Journal Issue: Children, Families, and Foster Care Volume 14 Number 1 Winter 2004

The Foster Care Experience

Living within the foster care system can be trying for both children and foster parents. From a child’s perspective, the foster care experience can be emotionally traumatic, and it is associated with detrimental developmental outcomes and lower educational achievement. Foster parents are often expected to care for children, many with special needs, with inadequate financial support, minimal training, and limited access to respite care. The foster care experience from the perspectives of both children in care and foster parents is discussed below.

The Child’s Perspective

Children who are removed from their homes and placed in foster care often experience detrimental shortand long-term effects. Researchers estimate that 30% to 80% of children in foster care exhibit emotional and/or behavioral problems, either from their experiences before entering foster care or from the foster care experience itself.45 Children entering foster care may experience grief at the separation from or loss of relationship with their natural parents. Children in care also face emotional and psychological challenges as they try to adjust to new and often changeable environments. Within three months of placement, many children exhibit signs of depression, aggression, or withdrawal. Some children with severe attachment disorders may exhibit signs of sleep disturbance, hoarding food, excessive eating, self-stimulation, rocking, or failure to thrive.46 (See the article by Jones Harden in this journal issue.)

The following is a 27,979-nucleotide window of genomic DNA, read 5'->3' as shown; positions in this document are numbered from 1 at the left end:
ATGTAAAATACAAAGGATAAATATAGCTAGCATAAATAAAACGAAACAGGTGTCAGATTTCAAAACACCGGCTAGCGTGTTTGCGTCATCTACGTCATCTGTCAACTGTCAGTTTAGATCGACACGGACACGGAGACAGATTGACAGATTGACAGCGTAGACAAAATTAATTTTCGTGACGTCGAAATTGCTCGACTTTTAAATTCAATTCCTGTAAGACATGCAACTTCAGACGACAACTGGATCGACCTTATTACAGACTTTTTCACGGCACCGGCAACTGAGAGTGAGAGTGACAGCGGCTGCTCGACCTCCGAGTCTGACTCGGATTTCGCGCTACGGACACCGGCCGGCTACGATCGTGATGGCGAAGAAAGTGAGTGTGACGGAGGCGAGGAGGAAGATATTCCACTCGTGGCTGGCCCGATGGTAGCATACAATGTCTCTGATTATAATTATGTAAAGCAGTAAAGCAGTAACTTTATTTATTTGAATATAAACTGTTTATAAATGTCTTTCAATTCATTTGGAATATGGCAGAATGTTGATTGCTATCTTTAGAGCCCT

Children in foster care are also placed at greater risk educationally. In New York City, 3,026 foster care alumni were interviewed about their experiences in foster care. More than 40% stated that they did not start school immediately upon entering foster care, and more than 75% stated that they did not remain in their schools once placed in foster care. Nearly 65% reported that they transferred in the middle of the school year.47 More than half of the young people who responded reported that they did not feel prepared to support themselves after leaving foster care, and an equal number were not satisfied with the quality of education received while in foster care.